Anabritta Kopp

Session 1
Board Number

Examining the Changes in Activity Patterns of Spotted Hyena (Crocuta crocuta) Groups in Close Proximity to Humans and Cattle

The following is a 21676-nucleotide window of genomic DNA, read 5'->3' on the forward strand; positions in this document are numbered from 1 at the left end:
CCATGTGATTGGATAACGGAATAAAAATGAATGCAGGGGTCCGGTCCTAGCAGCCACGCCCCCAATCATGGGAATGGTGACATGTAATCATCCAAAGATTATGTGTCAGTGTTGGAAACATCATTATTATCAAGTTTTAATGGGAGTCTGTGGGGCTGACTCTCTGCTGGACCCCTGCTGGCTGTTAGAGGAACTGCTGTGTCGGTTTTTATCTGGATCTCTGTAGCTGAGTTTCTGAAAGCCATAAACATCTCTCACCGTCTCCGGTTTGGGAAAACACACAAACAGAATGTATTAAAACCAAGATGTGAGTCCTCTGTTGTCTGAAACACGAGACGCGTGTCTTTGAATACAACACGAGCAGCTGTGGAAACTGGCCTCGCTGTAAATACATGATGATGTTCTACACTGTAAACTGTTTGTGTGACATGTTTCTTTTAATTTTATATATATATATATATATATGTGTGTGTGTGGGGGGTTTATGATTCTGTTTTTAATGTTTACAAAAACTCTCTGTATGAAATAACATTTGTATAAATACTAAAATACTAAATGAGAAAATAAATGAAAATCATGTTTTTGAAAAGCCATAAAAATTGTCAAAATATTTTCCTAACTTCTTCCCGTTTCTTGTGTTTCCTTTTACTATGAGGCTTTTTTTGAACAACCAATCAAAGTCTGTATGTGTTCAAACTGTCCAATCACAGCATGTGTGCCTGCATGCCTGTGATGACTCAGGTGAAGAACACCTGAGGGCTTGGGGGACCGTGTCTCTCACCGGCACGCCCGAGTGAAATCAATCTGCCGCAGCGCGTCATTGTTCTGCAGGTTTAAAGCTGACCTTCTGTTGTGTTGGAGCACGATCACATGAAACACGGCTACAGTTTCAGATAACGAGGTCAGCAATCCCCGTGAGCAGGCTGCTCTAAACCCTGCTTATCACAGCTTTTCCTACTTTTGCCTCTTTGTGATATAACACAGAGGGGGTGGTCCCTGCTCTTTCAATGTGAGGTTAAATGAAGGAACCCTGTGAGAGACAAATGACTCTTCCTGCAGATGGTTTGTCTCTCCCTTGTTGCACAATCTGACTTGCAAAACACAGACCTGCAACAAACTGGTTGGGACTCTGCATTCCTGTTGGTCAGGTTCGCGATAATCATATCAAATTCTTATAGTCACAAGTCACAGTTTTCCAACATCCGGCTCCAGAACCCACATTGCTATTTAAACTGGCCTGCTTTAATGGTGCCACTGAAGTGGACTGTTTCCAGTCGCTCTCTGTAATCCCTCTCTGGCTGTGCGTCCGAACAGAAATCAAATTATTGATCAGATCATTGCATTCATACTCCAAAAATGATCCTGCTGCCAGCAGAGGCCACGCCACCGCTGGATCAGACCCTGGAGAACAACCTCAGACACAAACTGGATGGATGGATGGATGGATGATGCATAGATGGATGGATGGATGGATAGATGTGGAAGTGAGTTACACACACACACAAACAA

Human encroachment on wildlife and habitat can have negative effects on every level of the ecosystem, but many species can adapt to the changing environment to minimize these effects. In the Masai Mara conservancies in Kenya, humans and cattle share habitat with wildlife, including large predators like the spotted hyena. We used remote camera trap data to explore how living in close proximity to humans and cattle affects the spatial and temporal activity patterns of spotted hyenas. To identify specific individuals we used WildID, which uses spot patterns to identify possible matches between hyenas. Photos were cropped to only include the individuals’ bodies in profile to maximize visible spot patterns. Using matches found through WildID, we compared movement in space and time across environmental variables. Spotted hyenas were found to be highly nocturnal in opposition to cattle that were shown to be highly diurnal. Hyenas were also only observed moving in areas with high human impact at night. This shows that hyenas are able to adapt to human encroachment by shifting to being more nocturnal.